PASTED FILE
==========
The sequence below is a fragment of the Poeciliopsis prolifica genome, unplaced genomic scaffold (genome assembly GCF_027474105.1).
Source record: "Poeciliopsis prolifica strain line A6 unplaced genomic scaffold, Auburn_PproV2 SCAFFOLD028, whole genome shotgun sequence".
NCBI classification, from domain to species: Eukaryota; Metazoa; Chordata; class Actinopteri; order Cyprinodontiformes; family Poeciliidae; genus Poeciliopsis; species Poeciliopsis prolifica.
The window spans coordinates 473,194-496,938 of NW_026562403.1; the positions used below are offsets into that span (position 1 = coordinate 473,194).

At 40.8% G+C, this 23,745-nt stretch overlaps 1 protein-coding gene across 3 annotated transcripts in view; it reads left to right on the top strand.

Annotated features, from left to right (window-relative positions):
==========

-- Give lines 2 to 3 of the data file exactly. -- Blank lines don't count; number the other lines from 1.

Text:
Source record: "Poeciliopsis prolifica strain line A6 unplaced genomic scaffold, Auburn_PproV2 SCAFFOLD028, whole genome shotgun sequence".
NCBI classification, from domain to species: Eukaryota; Metazoa; Chordata; class Actinopteri; order Cyprinodontiformes; family Poeciliidae; genus Poeciliopsis; species Poeciliopsis prolifica.